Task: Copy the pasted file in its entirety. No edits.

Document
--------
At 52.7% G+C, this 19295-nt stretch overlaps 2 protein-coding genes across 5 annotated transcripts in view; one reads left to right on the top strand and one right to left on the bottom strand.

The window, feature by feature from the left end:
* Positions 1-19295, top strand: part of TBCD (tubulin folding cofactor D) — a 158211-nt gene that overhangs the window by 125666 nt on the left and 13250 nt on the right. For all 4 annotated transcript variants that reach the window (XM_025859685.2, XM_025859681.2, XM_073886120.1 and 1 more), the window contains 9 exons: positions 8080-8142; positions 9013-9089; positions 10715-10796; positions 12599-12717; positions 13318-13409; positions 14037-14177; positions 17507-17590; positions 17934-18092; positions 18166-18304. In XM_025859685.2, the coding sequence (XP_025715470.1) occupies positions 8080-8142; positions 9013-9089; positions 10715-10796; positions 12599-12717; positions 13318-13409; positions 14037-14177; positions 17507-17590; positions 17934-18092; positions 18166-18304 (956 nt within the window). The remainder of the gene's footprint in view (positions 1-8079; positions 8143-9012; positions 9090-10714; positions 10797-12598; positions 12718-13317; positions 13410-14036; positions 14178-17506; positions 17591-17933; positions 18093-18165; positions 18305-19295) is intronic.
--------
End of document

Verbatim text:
At 52.7% G+C, this 19295-nt stretch overlaps 2 protein-coding genes across 5 annotated transcripts in view; one reads left to right on the top strand and one right to left on the bottom strand.

The window, feature by feature from the left end:
* Positions 1-19295, top strand: part of TBCD (tubulin folding cofactor D) — a 158211-nt gene that overhangs the window by 125666 nt on the left and 13250 nt on the right. For all 4 annotated transcript variants that reach the window (XM_025859685.2, XM_025859681.2, XM_073886120.1 and 1 more), the window contains 9 exons: positions 8080-8142; positions 9013-9089; positions 10715-10796; positions 12599-12717; positions 13318-13409; positions 14037-14177; positions 17507-17590; positions 17934-18092; positions 18166-18304. In XM_025859685.2, the coding sequence (XP_025715470.1) occupies positions 8080-8142; positions 9013-9089; positions 10715-10796; positions 12599-12717; positions 13318-13409; positions 14037-14177; positions 17507-17590; positions 17934-18092; positions 18166-18304 (956 nt within the window). The remainder of the gene's footprint in view (positions 1-8079; positions 8143-9012; positions 9090-10714; positions 10797-12598; positions 12718-13317; positions 13410-14036; positions 14178-17506; positions 17591-17933; positions 18093-18165; positions 18305-19295) is intronic.